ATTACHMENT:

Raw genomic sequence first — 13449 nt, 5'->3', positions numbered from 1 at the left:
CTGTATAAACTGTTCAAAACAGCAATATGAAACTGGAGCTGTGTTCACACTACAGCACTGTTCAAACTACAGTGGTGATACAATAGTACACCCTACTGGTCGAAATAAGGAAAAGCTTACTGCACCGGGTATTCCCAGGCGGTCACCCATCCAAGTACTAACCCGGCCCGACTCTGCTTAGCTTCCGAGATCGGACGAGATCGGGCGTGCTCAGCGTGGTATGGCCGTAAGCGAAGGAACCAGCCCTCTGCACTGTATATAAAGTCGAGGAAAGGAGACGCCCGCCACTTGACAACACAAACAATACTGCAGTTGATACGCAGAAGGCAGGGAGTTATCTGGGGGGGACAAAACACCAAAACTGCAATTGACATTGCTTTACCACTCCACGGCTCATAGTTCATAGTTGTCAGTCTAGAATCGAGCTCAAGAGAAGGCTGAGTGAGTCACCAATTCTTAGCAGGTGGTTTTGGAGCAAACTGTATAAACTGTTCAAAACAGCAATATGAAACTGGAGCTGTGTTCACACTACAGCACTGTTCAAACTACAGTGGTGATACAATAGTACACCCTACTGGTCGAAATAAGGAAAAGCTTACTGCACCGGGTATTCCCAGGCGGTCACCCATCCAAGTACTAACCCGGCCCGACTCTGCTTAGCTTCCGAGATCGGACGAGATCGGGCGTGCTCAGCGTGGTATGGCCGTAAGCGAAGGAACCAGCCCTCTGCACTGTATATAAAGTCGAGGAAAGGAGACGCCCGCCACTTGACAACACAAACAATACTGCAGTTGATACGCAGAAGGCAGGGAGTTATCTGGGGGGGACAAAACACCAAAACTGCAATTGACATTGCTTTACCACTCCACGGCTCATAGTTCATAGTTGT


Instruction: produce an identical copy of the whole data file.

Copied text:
Raw genomic sequence first — 13449 nt, 5'->3', positions numbered from 1 at the left:
CTGTATAAACTGTTCAAAACAGCAATATGAAACTGGAGCTGTGTTCACACTACAGCACTGTTCAAACTACAGTGGTGATACAATAGTACACCCTACTGGTCGAAATAAGGAAAAGCTTACTGCACCGGGTATTCCCAGGCGGTCACCCATCCAAGTACTAACCCGGCCCGACTCTGCTTAGCTTCCGAGATCGGACGAGATCGGGCGTGCTCAGCGTGGTATGGCCGTAAGCGAAGGAACCAGCCCTCTGCACTGTATATAAAGTCGAGGAAAGGAGACGCCCGCCACTTGACAACACAAACAATACTGCAGTTGATACGCAGAAGGCAGGGAGTTATCTGGGGGGGACAAAACACCAAAACTGCAATTGACATTGCTTTACCACTCCACGGCTCATAGTTCATAGTTGTCAGTCTAGAATCGAGCTCAAGAGAAGGCTGAGTGAGTCACCAATTCTTAGCAGGTGGTTTTGGAGCAAACTGTATAAACTGTTCAAAACAGCAATATGAAACTGGAGCTGTGTTCACACTACAGCACTGTTCAAACTACAGTGGTGATACAATAGTACACCCTACTGGTCGAAATAAGGAAAAGCTTACTGCACCGGGTATTCCCAGGCGGTCACCCATCCAAGTACTAACCCGGCCCGACTCTGCTTAGCTTCCGAGATCGGACGAGATCGGGCGTGCTCAGCGTGGTATGGCCGTAAGCGAAGGAACCAGCCCTCTGCACTGTATATAAAGTCGAGGAAAGGAGACGCCCGCCACTTGACAACACAAACAATACTGCAGTTGATACGCAGAAGGCAGGGAGTTATCTGGGGGGGACAAAACACCAAAACTGCAATTGACATTGCTTTACCACTCCACGGCTCATAGTTCATAGTTGT